Each of these three electrical problems is fairly involved and you shouldn’t attempt to do them yourself unless you have mechanical or electrical experience. It’s easy to make a problem worse when trying to fix it if you don’t know what you’re doing. 

2. Broken Shift Cable


Your golf cart may be stuck in either forward, reverse, or in neutral and will start and rev the motor, but it will either not go anywhere, or only go in forward or reverse.

How to Fix it

Remove the seat and move the shift lever. If the lever isn’t broken, look at your cable where it switches gears in the transmission. If this is not moving then you have a broken cable somewhere and will need a replacement. If it is moving, you may need to adjust the cable to enter the shift points between forward and reverse correctly. This can be done with two small wrenches.

3. Damaged Transmission


If your golf cart won’t go in forward or reverse, but your engine starts up and runs well, and you have checked your shift cable, your transmission could be to blame.

How to Fix it

This problem is where the professionals come in. If you have gone through all of the items on this list, as a last resort, you will need to take the cart to the dealer to determine if the transmission has gone out.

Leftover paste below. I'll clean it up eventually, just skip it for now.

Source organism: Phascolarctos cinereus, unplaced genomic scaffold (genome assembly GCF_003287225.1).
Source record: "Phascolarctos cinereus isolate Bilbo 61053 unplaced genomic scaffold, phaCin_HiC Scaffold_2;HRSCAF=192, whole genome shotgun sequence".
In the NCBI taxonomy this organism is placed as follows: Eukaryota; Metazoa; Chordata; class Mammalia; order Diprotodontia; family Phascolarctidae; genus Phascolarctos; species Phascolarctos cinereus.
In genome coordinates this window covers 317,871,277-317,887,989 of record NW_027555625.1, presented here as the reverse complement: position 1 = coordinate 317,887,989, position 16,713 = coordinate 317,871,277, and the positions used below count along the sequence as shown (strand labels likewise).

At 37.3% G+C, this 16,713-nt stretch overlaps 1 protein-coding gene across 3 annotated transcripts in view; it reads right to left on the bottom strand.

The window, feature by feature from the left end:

4. Exhaust Problems

What’s the Problem? 

Unlike electric golf carts, gas carts need a muffler system to expel fumes given off from the engine. These fumes contain carbon monoxide, oil, and gas residue given off by the engine and its components. When the residue builds up inside the muffler, there’s a chance that it can become clogged, resulting in engine problems. 

How to Fix It 

Fixing a clogged muffler isn’t difficult but it is time consuming. If the clog is bad enough, you may have to disconnect the entire piping system to clean it thoroughly enough. Once you have the system disconnected, undoing the clog is simple, but make sure to reattach everything just as you took it apart. 

It may not always be a clog from the exhaust gas, it could be a bee’s nest, rodent problem, or other item stuck in the exhaust system causing your engine to not run.

5. A Damaged Accelerator

What’s the Problem?